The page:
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GLaDOS, or Genetic Lifeform and Disk Operating System, is the main antagonist of Portal games. She is voiced by Ellen McLain with the voice later processed to sound closer to how a text-to-speech program would synthesize a voice. GLaDOS initially functions as a guide to the player and is only later revealed as a manipulative, narcissistic, sinister and passive-aggressive character that wants to kill the protagonist. GLaDOS is the main force that moves the humorous yet dark narrative of Portal series with her remarks being simultaneously hilarious and terrifying. See More
Portal has won multiple awards for innovative design. Using a first person view and portals that allow one to traverse a room through one placed in one location to the other placed in another location to solve puzzles was and still is a very unique game design. See More
Exploring and fighting expands on what is a randomly generated world, never knowing what's going to happen next or what the player will find. There are no set goals and no end to reach: it is all a sandbox experience that the player formulates as they go along, making it all the more thrilling. See More
The community surrounding this game is huge due to its popularity. There are lots of servers and projects revolving around it that allow for so many different choices in how one wants to play and who they want to play with. From crafting guides/videos, themed servers and YouTube play sessions, there is enough out there to help one find what they are looking for. See More
Animal Crossing: New Leaf puts you in the shoes of a mayor of a village of talking animals, where you get to manage the village's events and generally make decisions to make your neighbors happy. While you can make plenty of bureaucratic decisions like when and where to host village get-togethers and events, you also get to manage your own home, your character, and your finances. It gets more in-depth than what you may expect, providing some pretty addictive fun in getting everything just right. Finding the best ways to decorate your house with furniture you bought or received as gifts from your friendly neighbors, collecting new clothes to customize your character, and somehow earning enough money to pay off your home mortgage loan are all part of your daily life in Animal Crossing. You can easily get hooked from all the ways you can pick and choose from so many different activities. See More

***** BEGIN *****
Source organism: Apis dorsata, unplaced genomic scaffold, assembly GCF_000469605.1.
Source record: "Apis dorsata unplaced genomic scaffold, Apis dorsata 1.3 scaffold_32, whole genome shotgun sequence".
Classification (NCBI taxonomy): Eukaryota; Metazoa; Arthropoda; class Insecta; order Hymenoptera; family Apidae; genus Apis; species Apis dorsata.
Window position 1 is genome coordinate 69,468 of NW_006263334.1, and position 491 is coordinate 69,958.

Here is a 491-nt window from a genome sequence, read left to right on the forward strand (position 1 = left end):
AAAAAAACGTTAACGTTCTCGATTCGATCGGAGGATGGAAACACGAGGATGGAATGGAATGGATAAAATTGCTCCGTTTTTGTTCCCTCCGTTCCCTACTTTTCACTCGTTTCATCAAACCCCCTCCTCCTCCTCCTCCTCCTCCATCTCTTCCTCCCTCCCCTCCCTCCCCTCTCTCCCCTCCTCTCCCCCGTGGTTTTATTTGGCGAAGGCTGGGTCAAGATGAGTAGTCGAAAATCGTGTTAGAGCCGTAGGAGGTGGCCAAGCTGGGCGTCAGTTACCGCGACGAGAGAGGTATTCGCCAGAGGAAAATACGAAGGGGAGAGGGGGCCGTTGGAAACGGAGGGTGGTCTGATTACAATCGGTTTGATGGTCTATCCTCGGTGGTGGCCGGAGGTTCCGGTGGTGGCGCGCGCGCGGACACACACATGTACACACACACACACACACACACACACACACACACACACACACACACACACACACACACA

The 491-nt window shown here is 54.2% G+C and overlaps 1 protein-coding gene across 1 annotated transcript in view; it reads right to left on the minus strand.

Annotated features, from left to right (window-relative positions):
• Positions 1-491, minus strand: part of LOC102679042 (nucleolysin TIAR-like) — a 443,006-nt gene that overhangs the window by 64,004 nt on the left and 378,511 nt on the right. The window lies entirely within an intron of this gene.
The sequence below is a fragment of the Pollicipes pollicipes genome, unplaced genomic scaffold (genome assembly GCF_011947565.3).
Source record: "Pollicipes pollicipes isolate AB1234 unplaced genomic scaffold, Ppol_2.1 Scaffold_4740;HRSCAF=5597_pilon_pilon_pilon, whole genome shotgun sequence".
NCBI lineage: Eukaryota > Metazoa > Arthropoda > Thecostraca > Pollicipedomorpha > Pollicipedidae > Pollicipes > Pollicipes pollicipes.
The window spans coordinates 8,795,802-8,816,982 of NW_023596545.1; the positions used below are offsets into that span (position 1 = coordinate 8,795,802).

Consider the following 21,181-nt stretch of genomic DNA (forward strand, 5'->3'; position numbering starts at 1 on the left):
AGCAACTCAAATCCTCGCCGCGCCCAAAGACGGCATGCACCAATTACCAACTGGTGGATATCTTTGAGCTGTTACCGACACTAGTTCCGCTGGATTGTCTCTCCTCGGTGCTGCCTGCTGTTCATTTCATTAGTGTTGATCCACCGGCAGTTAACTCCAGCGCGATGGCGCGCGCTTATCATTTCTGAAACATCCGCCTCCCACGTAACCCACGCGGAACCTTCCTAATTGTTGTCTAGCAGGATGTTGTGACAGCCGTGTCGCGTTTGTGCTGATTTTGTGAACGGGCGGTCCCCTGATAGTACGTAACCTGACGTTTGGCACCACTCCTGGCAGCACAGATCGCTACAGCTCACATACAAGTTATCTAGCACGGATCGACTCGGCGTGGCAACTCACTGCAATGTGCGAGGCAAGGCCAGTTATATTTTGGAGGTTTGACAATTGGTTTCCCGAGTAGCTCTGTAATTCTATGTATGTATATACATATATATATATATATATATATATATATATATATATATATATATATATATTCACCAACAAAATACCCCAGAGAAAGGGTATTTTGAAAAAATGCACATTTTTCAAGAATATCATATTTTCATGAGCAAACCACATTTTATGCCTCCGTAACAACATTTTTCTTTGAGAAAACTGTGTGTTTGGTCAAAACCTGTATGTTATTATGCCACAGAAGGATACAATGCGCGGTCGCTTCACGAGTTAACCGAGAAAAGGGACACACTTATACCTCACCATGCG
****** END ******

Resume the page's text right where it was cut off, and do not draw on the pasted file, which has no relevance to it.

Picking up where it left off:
Because there's so much to do in the game, you can get caught up in wanting to do everything, all the time. Whenever you can finally afford that latest upgrade for your house, there's always something else to do, like staying on track with your mayoral duties, and then another thing and another thing. It's possible to become too addicted to Animal Crossing to the point where you prioritize a scheduled meeting with a villager at your house, for example, over real-life obligations. See More
There are next to no restrictions on when you can do things. You can go fishing, collect clams, dig up fossils, go shopping for clothes and furniture, chat with your neighbors and write them letters, participate in town events, and tons more whenever you feel like it. The only major thing is that the game runs according to the real world clock, so for example, there are some villagers that only show up at night, and you won't be able to interact with them during the day. But this is natural enough that it's not too much of a bother; you can always go off and do other activities until the right time comes up for your target goals. See More
The game opens up a lot with the multiplayer activities with your StreetPass friends through the Nintendo 3DS. You and a group can all join up in one of your friends' towns to hang out together at town events, play mini-games, or just generally get up to all kinds of trouble by terrorizing the villagers if you really wanted to. Anything you do here doesn't affect the host's actual town, so you can make the neighbors angry, cut down all the trees, or whatever else without worrying about your friend losing out on their own progress in single-player. See More